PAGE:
Macleay's Spectre Stick Insects <i>(Extatosoma tiaratum)</i>

The Macleay's Spectre Stick Insect (MSSI) is a member of the stick insects and leaf insects. This branch of insects (Phasmidae) contains (as far as known) about 2500 species. Insects belonging to this family can vary in length from several centimetres up to half a meter. The common Indian stick insect (Causaurius morosus) and the European stick insect (Bacillus Rossius) are very well known.
They are green, with 6 legs and antennas. They can be kept on ivy vines and are fairly easy to breed. The MSSI looks differently. It has broadening legs (the so called flaps) and abdomen. The insect is also known as the PSG9 or giant prickly stick insect. Males look quite different from females. The fame is 12 or 13 centimetres long. She is brown and sturdier than the male. Her feelers are shorter, her wings are reduced. Therefore, she cannot fly.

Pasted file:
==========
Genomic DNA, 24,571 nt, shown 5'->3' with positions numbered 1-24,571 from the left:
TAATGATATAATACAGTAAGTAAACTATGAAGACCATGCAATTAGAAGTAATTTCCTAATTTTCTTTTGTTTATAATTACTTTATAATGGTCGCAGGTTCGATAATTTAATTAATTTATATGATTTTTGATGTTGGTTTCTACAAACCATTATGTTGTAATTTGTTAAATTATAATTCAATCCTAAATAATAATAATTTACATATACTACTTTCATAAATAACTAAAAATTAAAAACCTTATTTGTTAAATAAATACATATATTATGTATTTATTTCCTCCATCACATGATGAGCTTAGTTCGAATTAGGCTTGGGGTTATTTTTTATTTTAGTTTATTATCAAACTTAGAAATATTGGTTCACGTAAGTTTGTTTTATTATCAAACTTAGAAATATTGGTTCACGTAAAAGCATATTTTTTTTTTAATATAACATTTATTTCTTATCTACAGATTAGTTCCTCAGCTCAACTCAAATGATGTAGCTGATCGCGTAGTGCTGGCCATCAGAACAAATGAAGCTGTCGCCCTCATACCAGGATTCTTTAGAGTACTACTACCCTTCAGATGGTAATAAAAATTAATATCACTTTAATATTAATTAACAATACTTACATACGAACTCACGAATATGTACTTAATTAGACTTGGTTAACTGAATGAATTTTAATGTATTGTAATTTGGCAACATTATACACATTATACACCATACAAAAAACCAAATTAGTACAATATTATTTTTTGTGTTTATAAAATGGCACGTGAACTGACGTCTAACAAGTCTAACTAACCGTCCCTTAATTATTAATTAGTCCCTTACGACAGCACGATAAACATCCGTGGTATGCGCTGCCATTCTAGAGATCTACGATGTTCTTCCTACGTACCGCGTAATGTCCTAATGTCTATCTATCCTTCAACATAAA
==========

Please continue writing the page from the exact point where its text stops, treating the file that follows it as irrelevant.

The male is 8 or 9 centimetres long and green. Its feelers are longer and its wings cover the abdomen completely. Males can fly.
MSSIs have a prickly appearance (hence the name: giant prickly stick insect). Alongside the flaps, in their back and belly, many small barbs can be seen (and felt).
With many types of stick insects, parthenogenesis occurs. This means that the animals reproduce without male intervention. It is not entirely clear whether this is also the case with the MSSI. According to some sources a male is needed to reproduce. Mating can last up to 24 hours. Shortly after, the male dies. Another source speaks of a female in a terrarium, which nevertheless lays eggs.
More about the Macleay's Spectre Stick Insect in the next newsletter: the development from egg till stick. Also: housing and feeding your stick.